A recovery in the Middle East and the prospects for investment are on the agenda at the Reuters Middle East and Investment Summit, taking place in Dubai, Riyadh, Cairo, Kuwait, Beirut, Bagdad, Abu Dhabi and London.
Pakistan’s foreign reserves are dwindling fast and many worry about the country descending into chaos.
But Naser Al-Marri, managing director of Noor Financial Investment Co. is taking a longer view of the country.
“I love Pakistan,” he told a Reuters summit. “For me Pakistan is a mini-China.”
The country’s potential lies in its agricultural resources and its potential as a bridge for ferrying energy into fast-growing China.
Marri’s Noor, a major shareholder in Karachi Electric Supply Company, urged Gulf Arab desert countries to invest more in growing crops in Pakistan. Gas could also flow from the Gulf to China through Pakistan, he said.
As Pakistani president Asif Zardari visits Saudi Arabia seeking aid, he would be heartened by some long-term optimism.
“Many people don’t like Pakistan, but I am sure in five years, Pakistan will be the place to be,” Marri said.
An eight-week strike by machinist workers at commercial aircraft maker Boeing delayed production and may cut profit by hundreds of millions of dollars.
But a major aircraft leasing company in the Gulf Arab state of Kuwait – and a Boeing client – sees one possible benefit to the company.
A global industry downturn is forcing manufacturers to slow down growth plans and control capacity, Ahmad A. Alzabin, chairman of Kuwait-based Alafco Aviation Lease and Finance Co. told a Reuters summit.
“Probably with Boeing they’ve been somehow more fortunate with the strike that was going on for two months. This absorbed some of the excess capacity that had happened.”
If there is a silver lining to the impact of the credit crisis in Kuwait, it could be highlighting the poor transparency – even by Gulf Arab standards – in the desert country.
Other Gulf countries such as the United Arab Emirates or Saudi Arabia have taken steps to crack down on corruption or boost transparency in a region where stock prices often move sharply before major company announcements. Most – but not Kuwait — have independent stock market regulators.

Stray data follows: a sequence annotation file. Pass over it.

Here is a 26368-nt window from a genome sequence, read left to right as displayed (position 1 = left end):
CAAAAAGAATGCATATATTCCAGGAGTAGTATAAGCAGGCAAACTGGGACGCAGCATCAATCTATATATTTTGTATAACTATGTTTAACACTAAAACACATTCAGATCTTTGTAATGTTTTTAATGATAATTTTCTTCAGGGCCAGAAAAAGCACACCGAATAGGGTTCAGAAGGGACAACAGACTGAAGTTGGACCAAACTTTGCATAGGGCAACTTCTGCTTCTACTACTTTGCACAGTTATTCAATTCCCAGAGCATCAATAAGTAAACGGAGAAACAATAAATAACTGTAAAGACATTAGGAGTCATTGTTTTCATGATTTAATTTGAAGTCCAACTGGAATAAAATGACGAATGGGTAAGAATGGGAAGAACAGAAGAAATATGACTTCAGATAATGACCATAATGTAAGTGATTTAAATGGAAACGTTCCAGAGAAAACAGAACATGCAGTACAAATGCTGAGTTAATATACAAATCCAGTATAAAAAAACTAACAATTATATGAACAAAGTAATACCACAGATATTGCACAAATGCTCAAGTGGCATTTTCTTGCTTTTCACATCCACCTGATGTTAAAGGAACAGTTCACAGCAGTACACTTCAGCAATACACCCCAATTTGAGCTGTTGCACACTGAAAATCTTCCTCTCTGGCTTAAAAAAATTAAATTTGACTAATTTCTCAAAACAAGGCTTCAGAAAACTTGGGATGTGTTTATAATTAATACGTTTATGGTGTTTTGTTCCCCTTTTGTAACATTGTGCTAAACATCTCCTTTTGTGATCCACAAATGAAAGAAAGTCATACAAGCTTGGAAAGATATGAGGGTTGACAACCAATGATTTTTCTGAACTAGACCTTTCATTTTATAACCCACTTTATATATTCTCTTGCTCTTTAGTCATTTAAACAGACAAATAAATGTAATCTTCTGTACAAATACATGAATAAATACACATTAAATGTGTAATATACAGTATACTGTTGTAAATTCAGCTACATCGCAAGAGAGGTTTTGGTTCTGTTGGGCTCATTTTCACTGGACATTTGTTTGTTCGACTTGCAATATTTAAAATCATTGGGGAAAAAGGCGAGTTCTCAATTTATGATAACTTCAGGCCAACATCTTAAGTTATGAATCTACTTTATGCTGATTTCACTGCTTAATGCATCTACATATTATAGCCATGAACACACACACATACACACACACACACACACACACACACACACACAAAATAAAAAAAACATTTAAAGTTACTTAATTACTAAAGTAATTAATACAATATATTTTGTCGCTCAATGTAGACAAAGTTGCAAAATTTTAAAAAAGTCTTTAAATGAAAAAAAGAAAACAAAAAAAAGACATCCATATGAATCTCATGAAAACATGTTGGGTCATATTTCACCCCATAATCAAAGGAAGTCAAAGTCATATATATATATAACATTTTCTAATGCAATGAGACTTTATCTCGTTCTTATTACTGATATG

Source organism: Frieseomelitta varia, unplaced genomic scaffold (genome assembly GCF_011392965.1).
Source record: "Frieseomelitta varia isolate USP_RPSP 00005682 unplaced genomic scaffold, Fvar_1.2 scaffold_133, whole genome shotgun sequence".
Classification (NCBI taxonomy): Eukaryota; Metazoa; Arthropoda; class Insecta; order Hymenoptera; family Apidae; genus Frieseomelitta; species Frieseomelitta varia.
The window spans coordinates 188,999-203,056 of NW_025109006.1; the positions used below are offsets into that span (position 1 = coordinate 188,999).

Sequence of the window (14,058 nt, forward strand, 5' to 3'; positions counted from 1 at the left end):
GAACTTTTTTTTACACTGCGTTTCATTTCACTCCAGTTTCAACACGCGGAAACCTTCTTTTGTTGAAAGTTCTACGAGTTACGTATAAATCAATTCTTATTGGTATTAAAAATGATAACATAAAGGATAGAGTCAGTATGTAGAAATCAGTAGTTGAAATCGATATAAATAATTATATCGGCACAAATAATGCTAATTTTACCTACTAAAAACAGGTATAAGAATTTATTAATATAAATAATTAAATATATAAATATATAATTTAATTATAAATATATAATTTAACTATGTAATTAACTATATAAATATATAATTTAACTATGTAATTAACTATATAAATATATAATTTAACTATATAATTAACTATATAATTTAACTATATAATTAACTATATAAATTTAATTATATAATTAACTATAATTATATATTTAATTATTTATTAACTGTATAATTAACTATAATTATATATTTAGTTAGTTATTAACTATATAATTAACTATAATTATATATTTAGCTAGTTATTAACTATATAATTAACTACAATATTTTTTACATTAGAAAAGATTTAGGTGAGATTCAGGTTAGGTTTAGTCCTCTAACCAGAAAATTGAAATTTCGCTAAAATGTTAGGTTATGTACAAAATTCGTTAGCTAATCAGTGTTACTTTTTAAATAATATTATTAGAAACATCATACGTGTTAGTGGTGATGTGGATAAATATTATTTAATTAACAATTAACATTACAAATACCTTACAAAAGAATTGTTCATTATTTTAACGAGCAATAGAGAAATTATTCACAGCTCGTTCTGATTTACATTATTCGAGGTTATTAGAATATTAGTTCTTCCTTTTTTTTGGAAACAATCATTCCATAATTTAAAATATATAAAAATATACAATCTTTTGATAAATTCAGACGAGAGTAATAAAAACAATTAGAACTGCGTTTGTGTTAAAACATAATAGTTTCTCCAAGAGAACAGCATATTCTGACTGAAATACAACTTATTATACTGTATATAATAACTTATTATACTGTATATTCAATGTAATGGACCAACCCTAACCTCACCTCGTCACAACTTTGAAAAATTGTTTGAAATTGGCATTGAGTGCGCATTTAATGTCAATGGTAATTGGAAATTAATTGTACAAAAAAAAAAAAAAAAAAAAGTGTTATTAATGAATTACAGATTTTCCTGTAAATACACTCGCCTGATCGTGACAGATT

Once a regional leader in developing financial markets, Kuwait has fallen behind its neighbours. It would have been almost impossible for investors to discern problems at Kuwait’s Gulf Bank before its rescue last month, economists say.
Lack of transparency can often hide corruption, said Amani Bouresli, finance professor at Kuwait University.
“In terms of corruption, there is the perception of corruption index and every year we have a worse location than the year before,” she said.
The global crisis may add pressure on Kuwait to act, Bouresli said.
“When the index is red you see the government acting,” she said. “I hope if the index goes up again the government won’t stop acting.”
But more decisive measures on disclosure might be too bold a step to expect from Kuwait’s current government. Some have suggested that battles between the government and parliament in Kuwait, perhaps the most democratic of the Gulf Arab states, could hinder the type of action that would be necessary.
“The government knows there is a lot of corruption, but it is weak and unserious,” Kuwaiti economist Naser Alnafisi said.
As airlines around the world cut capacity and ground planes, the tiny Gulf state of Kuwait is stepping boldly into the global aviation crisis with the launch of a third carrier.
Kuwait National Airways hasn’t even taken delivery of its first plane yet, but when it does, it will be fitted with Recaro luxury leather seats.
Kuwaiti executives will be offered the lowest seat density Airbus A320 in the world, enjoy in-seat entertainment, and be able to use their mobiles phones and Blackberrys on board – at least for data — the airline’s CEO George Cooper told a Reuters summit.
Cooper is betting that the world’s seventh-largest oil exporter will remain an island of prosperity in the midst of a global financial crisis.
“Creating this airline is something that will work in Kuwait,” he said. “I can’t think of many other places in the world where it would.”
With only a business plan, the airline raised nearly $200 million in a 2006 initial public offering. Cooper, a former pilot who worked for many years at British Airways, said it will focus on ferrying businessmen around the region, with the first flight expected sometime in January.
The carrier, which will operate under the brand name Wataniya, is benefiting from the plight of airlines around the world as fears of a global recession loom.
It can now snap up pilots from around the world and capitalise on a glut of fuel as planes are grounded in the United States and Europe, Cooper said.
And high fuel costs that have plagued the industry are finally coming down – but that may not be entirely good news for Wataniya.
“Kuwait is a petrodollar economy, so there is a minimal oil price we want to see,” Cooper said.
But as the fate of recently-rescued Kuwaiti lender Gulf Bank shows, the country of 3.2 million isn’t entirely immune from the global crisis.
But even as its economy slows next year and prices for its main export drop, flying around the Gulf in plush leather seats may be too much for some Kuwaitis to resist.